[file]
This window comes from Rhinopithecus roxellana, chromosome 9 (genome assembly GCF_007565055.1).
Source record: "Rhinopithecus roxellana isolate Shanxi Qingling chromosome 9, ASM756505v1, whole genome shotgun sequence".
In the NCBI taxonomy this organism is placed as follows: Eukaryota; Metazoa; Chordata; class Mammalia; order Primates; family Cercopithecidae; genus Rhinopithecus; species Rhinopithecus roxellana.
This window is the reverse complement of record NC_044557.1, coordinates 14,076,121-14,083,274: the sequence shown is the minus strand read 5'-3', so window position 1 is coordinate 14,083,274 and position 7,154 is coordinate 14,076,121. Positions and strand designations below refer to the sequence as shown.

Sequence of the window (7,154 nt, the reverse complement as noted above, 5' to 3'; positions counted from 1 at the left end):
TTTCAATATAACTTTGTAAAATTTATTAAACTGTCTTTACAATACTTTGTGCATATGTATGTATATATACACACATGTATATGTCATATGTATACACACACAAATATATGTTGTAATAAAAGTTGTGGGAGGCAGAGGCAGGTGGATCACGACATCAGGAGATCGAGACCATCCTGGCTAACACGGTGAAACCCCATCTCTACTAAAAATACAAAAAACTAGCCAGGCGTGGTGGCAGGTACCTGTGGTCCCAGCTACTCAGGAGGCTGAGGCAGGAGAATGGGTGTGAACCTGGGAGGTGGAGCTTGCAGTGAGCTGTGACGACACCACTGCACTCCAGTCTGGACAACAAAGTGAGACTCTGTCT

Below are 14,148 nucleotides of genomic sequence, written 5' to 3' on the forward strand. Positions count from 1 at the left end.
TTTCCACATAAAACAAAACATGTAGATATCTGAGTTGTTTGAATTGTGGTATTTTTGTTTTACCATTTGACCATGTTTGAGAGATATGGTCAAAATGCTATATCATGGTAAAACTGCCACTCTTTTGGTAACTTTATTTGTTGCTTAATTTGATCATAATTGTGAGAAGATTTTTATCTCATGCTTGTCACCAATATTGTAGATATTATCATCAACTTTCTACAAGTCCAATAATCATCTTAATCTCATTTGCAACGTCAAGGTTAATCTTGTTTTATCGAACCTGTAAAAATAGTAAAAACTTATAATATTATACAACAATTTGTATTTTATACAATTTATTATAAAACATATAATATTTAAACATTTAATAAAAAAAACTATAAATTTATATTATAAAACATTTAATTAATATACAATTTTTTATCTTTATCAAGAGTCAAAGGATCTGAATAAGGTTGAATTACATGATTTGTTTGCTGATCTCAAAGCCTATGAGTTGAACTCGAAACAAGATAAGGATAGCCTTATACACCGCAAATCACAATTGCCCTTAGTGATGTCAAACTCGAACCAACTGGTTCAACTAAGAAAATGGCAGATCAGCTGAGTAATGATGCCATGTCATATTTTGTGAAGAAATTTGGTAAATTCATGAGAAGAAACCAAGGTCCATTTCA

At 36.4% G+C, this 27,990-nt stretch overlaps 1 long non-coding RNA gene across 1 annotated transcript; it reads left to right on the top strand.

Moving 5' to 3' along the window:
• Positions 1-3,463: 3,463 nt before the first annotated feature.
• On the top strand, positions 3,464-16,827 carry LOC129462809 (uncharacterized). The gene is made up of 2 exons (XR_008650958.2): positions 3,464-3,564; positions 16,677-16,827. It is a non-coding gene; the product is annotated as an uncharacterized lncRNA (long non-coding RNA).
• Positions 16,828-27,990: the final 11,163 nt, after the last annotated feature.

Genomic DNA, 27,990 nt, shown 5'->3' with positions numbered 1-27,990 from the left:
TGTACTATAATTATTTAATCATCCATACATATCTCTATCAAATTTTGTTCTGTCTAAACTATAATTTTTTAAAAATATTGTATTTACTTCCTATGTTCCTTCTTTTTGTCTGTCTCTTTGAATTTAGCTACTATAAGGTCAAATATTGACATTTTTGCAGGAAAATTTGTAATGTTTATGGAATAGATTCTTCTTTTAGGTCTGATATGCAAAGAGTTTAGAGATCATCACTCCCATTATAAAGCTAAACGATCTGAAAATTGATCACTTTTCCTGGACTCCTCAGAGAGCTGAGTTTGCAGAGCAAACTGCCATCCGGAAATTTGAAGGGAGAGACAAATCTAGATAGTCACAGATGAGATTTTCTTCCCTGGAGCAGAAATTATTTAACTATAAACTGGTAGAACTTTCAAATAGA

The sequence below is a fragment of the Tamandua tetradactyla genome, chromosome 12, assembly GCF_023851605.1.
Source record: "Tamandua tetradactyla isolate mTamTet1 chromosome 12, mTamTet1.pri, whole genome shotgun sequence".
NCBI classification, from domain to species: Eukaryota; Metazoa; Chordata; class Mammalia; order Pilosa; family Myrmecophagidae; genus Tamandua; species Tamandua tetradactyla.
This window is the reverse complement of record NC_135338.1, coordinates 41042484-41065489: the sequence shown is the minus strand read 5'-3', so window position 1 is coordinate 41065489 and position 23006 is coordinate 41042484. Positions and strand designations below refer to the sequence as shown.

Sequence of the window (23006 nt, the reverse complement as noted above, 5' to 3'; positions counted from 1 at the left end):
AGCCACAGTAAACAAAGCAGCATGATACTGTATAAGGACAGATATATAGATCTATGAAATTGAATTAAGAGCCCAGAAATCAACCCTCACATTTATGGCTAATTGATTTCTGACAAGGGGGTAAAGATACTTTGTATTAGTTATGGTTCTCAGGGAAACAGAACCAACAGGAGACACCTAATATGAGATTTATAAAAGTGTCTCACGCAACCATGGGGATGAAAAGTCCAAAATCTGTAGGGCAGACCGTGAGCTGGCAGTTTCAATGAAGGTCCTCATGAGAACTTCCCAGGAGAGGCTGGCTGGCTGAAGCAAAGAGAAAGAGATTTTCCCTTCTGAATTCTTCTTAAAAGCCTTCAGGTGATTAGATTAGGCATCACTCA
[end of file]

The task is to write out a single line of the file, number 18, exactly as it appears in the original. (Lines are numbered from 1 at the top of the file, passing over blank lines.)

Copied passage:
NCBI classification, from domain to species: Eukaryota; Metazoa; Chordata; class Mammalia; order Pilosa; family Myrmecophagidae; genus Tamandua; species Tamandua tetradactyla.